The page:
Sunday, August 30, 2015

New Open Source Library for Extracting Schedule Data from Digital TV ATSCgh

I decided to release as open source (MIT license) my collection of Objective-C classes that can parse out the schedule information from ATSC broadcasts. These are just the classes for that narrow purpose and anyone using them will have to make their own TV tuner class to interface with the actual hardware. So, there isn't even an Xcode project included.

If 2 people can actually use this code I will be happily surprised. Regardless, here it is on Github.

Sunday, August 09, 2015

Goodbye to a Colleague

Yesterday, my former coworker Alan Gorman died of cancer at 51.

Alan and I were hired a month apart at the then CambridgeSoft to work on ChemDraw. He was the PC guy, and I was the Mac guy. For 7 years, we'd chat over cube walls or sat back to back. I've been in more meetings and exchanged more Emails and had more, cordial, arguments with Alan than any other human being. 

Given the stress of keeping ChemDraw's old codebase moving thus paying the salaries of 150 CambridgeSoft employees, plus my own ego and snippiness, it is remarkable that we got along. He was an amazingly dogged debugger, and would follow the trail of a bug for days. It was to him that new document features were assigned, so if you are a chemist who makes use of the Stoichiometry Grid, or need to do an R-group analysis, or if you are a biologist composing biopolymers, thank him.

He was better suited for management, and much more organized, than I, so to him fell the horrible task of eking out productivity from our outsource developers. I certainly didn't envy him that but he took the burden with characteristic stoicism and, mostly, contained temper.

Being the Mac programmer, I fancied myself an artist of sorts, but it was Alan who shamed me with his constant flow of lovely vectored templates for BioDraw such as this one displaying the organelles of an animal's cell.

While commuting by train, he'd draw these out with ChemDraw's own spline tools, making him the absolute master of using ChemDraw to draw. Who knows into how many PowerPoint presentations Alan's bright and joyous vectors have found themselves. 

If there was anything I learned from Alan, was something he didn't learn while I worked with him. He commuted 3 hours a day with some combination of train, bike, truck or car. He was known to sleep in his cubicle if he missed the last train. Whenever I think of getting one of the many available iOS jobs down in Boston, I remember Alan and say no. 

Being a transplanted Brit, he loved both kinds of football.  The only time he made it to my house was to watch the World Cup when England was playing and he couldn't get it at his home.  He was a Pats fan; I remember telling him the Pats had traded Randy Moss and him looking like those words made no sense in English.

I hadn't talked to him since February of 2014, I was regrettably miffed with him for two, in hindsight, trivial slights and hadn't even known he was fighting for his life this whole time. Alan was a good person, coder and father, and the world is a lesser place without him. 

Wednesday, June 24, 2015

Amazon Vine and The Power to Tax is the Power to Destroy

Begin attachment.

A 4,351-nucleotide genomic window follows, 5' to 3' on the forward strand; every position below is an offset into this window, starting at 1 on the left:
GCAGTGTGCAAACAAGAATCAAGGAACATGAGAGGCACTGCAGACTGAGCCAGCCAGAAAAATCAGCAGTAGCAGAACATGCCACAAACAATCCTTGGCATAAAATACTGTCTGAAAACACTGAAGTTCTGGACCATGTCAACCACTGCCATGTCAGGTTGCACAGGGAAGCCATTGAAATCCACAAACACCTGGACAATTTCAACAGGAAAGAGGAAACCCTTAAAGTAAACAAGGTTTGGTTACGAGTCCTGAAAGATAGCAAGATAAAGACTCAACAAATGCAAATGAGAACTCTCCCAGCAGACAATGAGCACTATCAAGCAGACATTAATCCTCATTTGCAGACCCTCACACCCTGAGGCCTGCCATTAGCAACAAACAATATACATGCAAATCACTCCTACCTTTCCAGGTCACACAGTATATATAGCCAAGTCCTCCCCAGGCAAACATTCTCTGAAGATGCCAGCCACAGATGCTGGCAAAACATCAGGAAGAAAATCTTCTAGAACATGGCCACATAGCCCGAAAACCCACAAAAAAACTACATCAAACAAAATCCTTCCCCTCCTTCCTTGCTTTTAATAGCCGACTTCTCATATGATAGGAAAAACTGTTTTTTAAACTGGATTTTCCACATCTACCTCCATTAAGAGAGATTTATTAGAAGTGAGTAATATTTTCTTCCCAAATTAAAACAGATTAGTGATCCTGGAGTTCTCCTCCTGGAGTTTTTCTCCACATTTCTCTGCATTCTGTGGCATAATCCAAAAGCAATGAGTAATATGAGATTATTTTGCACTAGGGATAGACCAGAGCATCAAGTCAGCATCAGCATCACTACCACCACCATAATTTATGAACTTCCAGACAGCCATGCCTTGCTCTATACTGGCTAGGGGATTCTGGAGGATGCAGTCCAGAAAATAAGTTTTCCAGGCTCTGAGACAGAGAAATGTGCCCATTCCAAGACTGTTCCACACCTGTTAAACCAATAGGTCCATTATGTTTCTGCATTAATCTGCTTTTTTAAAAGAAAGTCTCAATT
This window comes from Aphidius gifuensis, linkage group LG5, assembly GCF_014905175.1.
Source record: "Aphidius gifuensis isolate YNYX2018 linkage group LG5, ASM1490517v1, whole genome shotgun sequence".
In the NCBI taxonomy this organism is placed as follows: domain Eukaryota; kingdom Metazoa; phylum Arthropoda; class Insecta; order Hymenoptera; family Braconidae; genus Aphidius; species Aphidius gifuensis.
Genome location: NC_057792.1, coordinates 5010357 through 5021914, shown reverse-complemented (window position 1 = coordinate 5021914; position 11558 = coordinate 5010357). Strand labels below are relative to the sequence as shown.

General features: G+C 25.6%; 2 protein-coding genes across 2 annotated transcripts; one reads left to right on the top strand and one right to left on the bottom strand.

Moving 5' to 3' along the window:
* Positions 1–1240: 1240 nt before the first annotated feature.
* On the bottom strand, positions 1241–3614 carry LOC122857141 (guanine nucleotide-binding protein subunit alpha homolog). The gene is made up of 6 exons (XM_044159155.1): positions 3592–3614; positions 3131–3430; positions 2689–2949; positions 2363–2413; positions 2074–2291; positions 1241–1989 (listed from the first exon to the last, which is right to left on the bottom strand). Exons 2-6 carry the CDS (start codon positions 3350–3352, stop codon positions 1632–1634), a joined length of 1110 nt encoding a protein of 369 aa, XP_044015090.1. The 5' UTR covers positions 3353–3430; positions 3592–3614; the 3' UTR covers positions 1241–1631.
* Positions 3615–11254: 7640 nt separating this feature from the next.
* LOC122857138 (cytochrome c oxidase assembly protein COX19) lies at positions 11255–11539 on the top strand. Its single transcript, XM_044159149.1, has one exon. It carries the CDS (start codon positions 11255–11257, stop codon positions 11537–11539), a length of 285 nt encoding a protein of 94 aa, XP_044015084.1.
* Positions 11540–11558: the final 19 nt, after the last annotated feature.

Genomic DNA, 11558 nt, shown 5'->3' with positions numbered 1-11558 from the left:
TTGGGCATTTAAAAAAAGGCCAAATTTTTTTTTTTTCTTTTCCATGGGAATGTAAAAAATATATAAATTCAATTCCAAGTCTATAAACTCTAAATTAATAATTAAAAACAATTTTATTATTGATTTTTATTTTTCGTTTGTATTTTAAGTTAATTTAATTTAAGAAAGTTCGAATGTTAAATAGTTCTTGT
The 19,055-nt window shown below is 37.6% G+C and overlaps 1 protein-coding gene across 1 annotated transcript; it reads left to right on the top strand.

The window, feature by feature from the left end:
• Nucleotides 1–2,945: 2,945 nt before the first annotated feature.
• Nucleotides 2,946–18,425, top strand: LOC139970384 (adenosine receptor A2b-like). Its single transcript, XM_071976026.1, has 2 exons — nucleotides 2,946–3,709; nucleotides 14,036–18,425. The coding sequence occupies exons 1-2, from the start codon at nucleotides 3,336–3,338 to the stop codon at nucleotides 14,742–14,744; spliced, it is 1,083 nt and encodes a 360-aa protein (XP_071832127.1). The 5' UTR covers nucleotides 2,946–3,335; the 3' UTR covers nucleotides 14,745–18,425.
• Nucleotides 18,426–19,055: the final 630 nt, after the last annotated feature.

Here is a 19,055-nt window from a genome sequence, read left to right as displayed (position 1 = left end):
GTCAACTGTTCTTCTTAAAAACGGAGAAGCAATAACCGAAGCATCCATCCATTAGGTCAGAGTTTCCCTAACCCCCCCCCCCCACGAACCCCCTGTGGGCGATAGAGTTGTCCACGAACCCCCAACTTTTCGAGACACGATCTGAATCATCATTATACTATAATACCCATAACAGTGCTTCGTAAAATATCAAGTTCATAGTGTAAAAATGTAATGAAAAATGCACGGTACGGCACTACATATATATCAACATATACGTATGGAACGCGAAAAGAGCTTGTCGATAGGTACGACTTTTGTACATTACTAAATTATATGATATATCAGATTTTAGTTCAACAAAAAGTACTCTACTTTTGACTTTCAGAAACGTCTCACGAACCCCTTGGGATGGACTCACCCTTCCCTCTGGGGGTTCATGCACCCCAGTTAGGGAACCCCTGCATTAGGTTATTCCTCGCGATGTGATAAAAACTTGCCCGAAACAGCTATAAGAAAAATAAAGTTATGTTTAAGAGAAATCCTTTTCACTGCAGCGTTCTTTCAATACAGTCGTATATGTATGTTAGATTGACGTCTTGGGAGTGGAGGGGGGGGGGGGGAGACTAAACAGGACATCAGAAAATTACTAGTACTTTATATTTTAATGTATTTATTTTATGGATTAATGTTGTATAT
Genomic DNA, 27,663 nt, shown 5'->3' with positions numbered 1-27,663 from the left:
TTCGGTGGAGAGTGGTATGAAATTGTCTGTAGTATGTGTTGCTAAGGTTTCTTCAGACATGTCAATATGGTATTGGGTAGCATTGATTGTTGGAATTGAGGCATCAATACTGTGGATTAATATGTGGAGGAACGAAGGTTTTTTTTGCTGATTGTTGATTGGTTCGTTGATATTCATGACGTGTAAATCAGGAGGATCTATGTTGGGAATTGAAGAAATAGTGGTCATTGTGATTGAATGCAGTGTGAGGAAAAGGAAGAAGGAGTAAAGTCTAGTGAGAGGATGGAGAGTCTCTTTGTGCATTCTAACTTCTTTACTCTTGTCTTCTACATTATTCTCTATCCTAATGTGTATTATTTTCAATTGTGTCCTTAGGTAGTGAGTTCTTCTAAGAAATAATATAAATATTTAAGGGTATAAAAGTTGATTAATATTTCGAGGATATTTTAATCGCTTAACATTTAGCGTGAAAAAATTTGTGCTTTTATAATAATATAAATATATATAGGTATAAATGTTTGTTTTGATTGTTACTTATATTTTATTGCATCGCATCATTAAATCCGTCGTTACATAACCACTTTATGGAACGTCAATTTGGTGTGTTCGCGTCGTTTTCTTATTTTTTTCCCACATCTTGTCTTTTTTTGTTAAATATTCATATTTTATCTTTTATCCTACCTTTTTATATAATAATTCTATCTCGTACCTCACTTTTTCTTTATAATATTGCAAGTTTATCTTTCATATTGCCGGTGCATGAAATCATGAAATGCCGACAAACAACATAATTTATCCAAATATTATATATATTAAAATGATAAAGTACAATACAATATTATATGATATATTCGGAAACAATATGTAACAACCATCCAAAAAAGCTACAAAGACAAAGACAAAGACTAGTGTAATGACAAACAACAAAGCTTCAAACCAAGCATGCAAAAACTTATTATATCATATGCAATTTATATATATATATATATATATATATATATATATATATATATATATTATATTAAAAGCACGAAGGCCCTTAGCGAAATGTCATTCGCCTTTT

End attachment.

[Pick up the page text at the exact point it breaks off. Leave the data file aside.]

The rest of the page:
For many years, I've been a happy member of Amazon Vine, taking frequent deliveries of random consumer items for review and then keeping them. I've reviewed 432 items over the years, and it has been sweet.

But, in today's eMail, came word that Amazon would now be reporting the "Fair Market Value" of my review items to the IRS so I could be taxed for the income. So instead of being free, items would now cost their value multiplied by my marginal tax rate. Since my marginal tax rate is 25%, it would be as if they were offering me a random assortment of stuff, most of which I have no particular need for 75% off. And, I can't sell the stuff, so there is no getting the money back.

Looking through a couple of pages of stuff I reviewed recently, I have to think that few are things I would have purchased for 75% off.

  • 6 Lightning cables (maybe I could have used 2)
  • Mattress. Like this mattress but at the time, I struggled to even justifying it for free, there's no way I would have taken it.
  • Kids bow and arrow set. Maybe.
  • Princess mechanical pencils. We've got plenty of pencils already.
  • Task chair. I didn't really want it when it was free. No way.
  • Skin cream. No.
  • Mango juice. No.
  • USB scanner. No, have too many already.
  • Children's book. Too young for my youngest. No.
  • Decoratable toy. Probably
  • Avenger's movie toy. Cheap looking junk. Nope.
  • Pencil sharpener. Already have some. No.
  • Expensive noise canceling headphones. On the one hand, I have headphones, on the other hand, very nice looking. Maybe.
  • Cheap headset. Nope.
  • Hammer. Probably.
  • Pack of children's scissors. Who needs an entire pack of scissors?
  • Mattress pad. Probably. 
  • Taco shells. Nope.
  • USB wall outlet. Too much trouble. Nope.
  • Air purifier. Already have fans in the house. 
Basically, I won't be able to justify the expense of much more than 1 item in 10 if I have to pay for it. 

And then there are books. Non-children's books take time to read. As an experienced iOS developer, my short term contract rate is around $110/hr. It might take literally thousands of dollars worth of my time to read a book. Even when they were free, I rarely reviewed real books. The fair market value for a book for me is a large negative number. I can't imagine ever reviewing a real book again for Amazon Vine.